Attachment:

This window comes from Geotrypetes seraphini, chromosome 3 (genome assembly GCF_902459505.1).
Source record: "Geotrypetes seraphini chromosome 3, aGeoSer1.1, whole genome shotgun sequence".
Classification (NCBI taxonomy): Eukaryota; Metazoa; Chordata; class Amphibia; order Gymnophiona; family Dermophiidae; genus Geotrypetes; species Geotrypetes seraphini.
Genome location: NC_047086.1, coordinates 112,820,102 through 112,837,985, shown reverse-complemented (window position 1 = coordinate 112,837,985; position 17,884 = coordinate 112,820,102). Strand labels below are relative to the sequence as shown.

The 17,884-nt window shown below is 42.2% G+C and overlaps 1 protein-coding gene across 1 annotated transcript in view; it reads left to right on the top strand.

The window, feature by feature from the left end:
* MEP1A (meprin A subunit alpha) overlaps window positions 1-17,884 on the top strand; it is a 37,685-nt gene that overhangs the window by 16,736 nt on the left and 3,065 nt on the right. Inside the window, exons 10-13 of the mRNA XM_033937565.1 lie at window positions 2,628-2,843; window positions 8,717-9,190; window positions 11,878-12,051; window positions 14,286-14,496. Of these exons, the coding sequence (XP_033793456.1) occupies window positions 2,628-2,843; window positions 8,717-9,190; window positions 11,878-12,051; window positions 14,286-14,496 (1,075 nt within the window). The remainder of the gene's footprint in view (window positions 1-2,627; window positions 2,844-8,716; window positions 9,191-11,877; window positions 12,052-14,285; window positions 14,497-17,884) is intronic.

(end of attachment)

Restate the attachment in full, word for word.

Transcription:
This window comes from Geotrypetes seraphini, chromosome 3 (genome assembly GCF_902459505.1).
Source record: "Geotrypetes seraphini chromosome 3, aGeoSer1.1, whole genome shotgun sequence".
Classification (NCBI taxonomy): Eukaryota; Metazoa; Chordata; class Amphibia; order Gymnophiona; family Dermophiidae; genus Geotrypetes; species Geotrypetes seraphini.
Genome location: NC_047086.1, coordinates 112,820,102 through 112,837,985, shown reverse-complemented (window position 1 = coordinate 112,837,985; position 17,884 = coordinate 112,820,102). Strand labels below are relative to the sequence as shown.

The 17,884-nt window shown below is 42.2% G+C and overlaps 1 protein-coding gene across 1 annotated transcript in view; it reads left to right on the top strand.

The window, feature by feature from the left end:
* MEP1A (meprin A subunit alpha) overlaps window positions 1-17,884 on the top strand; it is a 37,685-nt gene that overhangs the window by 16,736 nt on the left and 3,065 nt on the right. Inside the window, exons 10-13 of the mRNA XM_033937565.1 lie at window positions 2,628-2,843; window positions 8,717-9,190; window positions 11,878-12,051; window positions 14,286-14,496. Of these exons, the coding sequence (XP_033793456.1) occupies window positions 2,628-2,843; window positions 8,717-9,190; window positions 11,878-12,051; window positions 14,286-14,496 (1,075 nt within the window). The remainder of the gene's footprint in view (window positions 1-2,627; window positions 2,844-8,716; window positions 9,191-11,877; window positions 12,052-14,285; window positions 14,497-17,884) is intronic.